Had a wonderful touristic day today (haven't had timez since I arrived so I revelled in it) and thought you'd like to see the photos of the places I visited in this wonderful, vibrant city! My feet are killing me. I started off at Dinu Lipatti's house (he wasn't home!) quite by chance on my way to the lovely Storck museum. This was the home of Frederic and Cecilia Storck, he a sculptor and she a marvellous painter, with definite Gauguin influences. Frederic's father, Karl, was Romania's first sculptor teacher, and if he was anything like as good as his son, then I'm jealous of his students! They actually lived in the house next door, and the building where the museum stands today was originally built as a workshop. As you can see from the photos, there are prolific sculptors, paintings and murals all over the place, and it really is a gem of a museum. I can't think why the guide books don't rave more about it. In mine, it boasts only a paragraph... I bet Rough Guide didn't even set foot in it.

From here, I trotted down Bd. Magheru to the wonderful Cartaresti bookshop, where they also sell tea, tea accessories, dvd's and cd's, bought a very amusing book on punctuation (I know, sad, innit?!!), and then veered off the boulevard to have a cup of tea and a pastry (calorie free, I doubt) at Capsa... mmmmm! I don't regret a crumb! Then I got thirsty so went to Pasaj Villecrosse to have a perrier (was feeling guilty by then, so pushed the idea of a pepsi max far from my thoughts!) before my next stop at the National History Museum which I'm ashamed to say I'd never visited before. Ever. Oops.

There was an expo (non translated) on the Communist Regime from 1946-1989 which was as fascinating as it was dreadful. Seeing photos of the queues for bread and sugar, reading the ration books and how little one had to live on... I had to stop myself falling into the photography. Seeing photos of G-Dej, A. Pauker, and other Communist leaders of Romania was a most un-nerving experience. Photos of Ceausescu with the Queen (yes, our one!); Chirac, Saddam Hussein, Gadaffi, Fidel Castro, Gorbechev etc... how could they possibly have shaken this monsters hand? The next one to have tea with the Queen please ask her because to me it's an enigma. There were clothes riddled with bullet holes and dried blood (eugh), a part for the prisons, specifically Sighet and Aiud (I think that was the name) which was horrifying (though not as horrifying as actually visiting the prison in Sighet which is now a memorial but nevertheless horrifying... )anyway, bref, I've got a list of things to look up on Google now to be sure I understood everything. I was there for 3h trying to decipher it all.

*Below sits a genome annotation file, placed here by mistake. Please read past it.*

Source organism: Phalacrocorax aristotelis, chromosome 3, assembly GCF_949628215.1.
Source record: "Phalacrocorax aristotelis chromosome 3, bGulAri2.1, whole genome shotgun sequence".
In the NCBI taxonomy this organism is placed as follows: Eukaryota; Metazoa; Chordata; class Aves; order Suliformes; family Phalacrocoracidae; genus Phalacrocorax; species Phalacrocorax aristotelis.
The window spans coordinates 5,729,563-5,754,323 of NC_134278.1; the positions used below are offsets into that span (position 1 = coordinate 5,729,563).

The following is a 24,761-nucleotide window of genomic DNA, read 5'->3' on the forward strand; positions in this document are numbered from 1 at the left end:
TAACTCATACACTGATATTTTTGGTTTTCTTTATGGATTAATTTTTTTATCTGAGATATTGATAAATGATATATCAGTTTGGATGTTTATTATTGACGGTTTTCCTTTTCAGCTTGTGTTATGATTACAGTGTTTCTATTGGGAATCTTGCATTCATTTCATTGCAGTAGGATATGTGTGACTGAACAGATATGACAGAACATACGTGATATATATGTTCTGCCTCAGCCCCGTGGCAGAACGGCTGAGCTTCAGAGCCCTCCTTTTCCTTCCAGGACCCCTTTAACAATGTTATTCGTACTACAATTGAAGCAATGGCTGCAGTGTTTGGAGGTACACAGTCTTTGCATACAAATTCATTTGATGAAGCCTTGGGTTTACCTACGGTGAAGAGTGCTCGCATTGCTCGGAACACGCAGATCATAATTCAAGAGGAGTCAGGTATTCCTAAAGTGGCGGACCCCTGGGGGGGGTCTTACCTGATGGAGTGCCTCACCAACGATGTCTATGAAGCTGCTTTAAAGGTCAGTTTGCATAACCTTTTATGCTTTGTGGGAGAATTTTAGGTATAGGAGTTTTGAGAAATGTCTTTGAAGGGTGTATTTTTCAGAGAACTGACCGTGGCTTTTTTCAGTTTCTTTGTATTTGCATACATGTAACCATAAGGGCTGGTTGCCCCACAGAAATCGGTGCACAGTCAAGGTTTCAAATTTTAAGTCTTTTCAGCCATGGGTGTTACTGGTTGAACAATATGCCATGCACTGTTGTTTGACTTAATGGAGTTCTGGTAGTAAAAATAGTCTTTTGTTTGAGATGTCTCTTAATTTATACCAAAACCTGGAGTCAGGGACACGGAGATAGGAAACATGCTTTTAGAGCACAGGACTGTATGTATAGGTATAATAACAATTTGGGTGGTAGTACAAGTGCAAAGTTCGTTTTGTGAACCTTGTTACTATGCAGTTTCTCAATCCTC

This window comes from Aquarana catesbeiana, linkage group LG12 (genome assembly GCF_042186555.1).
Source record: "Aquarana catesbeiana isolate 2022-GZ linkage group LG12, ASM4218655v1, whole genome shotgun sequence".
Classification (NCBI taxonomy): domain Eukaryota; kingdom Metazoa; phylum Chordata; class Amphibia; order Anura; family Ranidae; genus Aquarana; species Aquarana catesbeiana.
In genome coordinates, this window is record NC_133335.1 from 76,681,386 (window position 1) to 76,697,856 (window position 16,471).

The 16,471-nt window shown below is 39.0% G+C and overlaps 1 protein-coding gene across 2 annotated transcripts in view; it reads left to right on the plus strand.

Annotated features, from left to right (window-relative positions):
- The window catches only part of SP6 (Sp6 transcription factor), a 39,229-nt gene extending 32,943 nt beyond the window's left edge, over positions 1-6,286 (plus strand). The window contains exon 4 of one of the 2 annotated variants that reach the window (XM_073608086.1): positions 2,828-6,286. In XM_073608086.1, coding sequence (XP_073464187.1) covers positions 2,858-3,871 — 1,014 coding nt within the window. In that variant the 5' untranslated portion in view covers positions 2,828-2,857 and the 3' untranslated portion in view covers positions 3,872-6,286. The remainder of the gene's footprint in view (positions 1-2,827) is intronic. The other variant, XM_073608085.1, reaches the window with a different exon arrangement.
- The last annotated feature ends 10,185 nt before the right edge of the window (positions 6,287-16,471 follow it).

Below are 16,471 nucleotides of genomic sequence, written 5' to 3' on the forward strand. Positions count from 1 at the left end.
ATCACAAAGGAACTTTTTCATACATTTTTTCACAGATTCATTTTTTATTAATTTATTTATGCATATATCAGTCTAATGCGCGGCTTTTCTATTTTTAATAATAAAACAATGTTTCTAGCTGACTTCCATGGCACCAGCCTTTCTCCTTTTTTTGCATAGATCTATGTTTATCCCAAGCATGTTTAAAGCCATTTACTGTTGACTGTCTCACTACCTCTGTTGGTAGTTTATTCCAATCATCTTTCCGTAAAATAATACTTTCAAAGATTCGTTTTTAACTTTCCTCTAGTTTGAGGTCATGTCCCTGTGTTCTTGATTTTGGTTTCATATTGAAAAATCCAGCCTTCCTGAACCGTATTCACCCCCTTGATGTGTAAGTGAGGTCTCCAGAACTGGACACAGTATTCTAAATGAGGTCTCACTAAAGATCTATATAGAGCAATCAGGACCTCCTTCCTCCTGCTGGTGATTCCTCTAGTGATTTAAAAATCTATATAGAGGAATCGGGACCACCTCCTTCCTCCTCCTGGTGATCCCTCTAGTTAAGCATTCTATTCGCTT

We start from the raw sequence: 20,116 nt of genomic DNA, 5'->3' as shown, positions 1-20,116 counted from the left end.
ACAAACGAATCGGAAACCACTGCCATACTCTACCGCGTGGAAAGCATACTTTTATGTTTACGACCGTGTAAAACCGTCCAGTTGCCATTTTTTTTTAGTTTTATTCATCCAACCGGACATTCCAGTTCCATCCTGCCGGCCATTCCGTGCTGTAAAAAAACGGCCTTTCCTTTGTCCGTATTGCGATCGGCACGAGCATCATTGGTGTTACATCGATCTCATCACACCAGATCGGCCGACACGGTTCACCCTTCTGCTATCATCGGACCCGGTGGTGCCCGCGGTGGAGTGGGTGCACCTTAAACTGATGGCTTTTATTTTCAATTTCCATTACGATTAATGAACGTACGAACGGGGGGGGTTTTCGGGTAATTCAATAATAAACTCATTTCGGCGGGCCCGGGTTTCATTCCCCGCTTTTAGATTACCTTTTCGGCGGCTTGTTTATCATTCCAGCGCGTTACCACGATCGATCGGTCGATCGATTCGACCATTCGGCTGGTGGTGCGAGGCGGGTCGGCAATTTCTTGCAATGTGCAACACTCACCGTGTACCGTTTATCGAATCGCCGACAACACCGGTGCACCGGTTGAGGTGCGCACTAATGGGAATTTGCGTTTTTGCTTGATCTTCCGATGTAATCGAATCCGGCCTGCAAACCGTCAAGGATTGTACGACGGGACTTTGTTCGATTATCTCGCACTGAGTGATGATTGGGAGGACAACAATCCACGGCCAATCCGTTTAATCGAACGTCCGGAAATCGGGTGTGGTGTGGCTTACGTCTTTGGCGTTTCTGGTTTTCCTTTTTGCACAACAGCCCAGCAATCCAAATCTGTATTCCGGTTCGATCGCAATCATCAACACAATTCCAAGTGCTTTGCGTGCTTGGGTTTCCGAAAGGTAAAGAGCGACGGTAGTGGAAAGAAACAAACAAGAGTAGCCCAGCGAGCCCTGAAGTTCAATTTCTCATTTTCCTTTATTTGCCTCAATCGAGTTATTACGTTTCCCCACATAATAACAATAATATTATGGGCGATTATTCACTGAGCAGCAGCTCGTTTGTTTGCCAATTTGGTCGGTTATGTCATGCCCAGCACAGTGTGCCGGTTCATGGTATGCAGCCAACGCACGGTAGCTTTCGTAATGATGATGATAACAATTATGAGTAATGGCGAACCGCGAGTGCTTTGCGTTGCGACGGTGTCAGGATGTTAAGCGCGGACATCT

On the way home I stopped off in front of the Russian church to talk to some cats and rest my weary pins. Coming across an exhibition in a gallery on Magheru I just had to pop in- lovely. A water colour and oil artist who was giving an exhib on Greece. Reminded me of Quilici. Just what I needed to salve my sad heart.

From there,  I walked home and sat for an hour with my feet in a bowl of warm, salted water. Tantza has not long appeared with some of her delicious moussaka so I'll go and have some, I think.

Enjoy the photos (1. the plaque on Dinu Lipatti's house, 2. The Storck Museum, 3. Inside the aforementioned, 4.Capsa, 5. an illegal photo (on my part) of a queue for bread in 1986 - yes, my non-Romanian chums... our beloved friends here in Bucharest were obliged to queue for BREAD as recently as this... 6 the poster that caught my attention for the exhibition, and very nice it was too. .) Isn't it a marvellous city, of so many emotions all at once. And that's what makes it the city of my heart, I guess. You can't just feel one way for more than ten minutes because something else will change it before you've realised what's happening!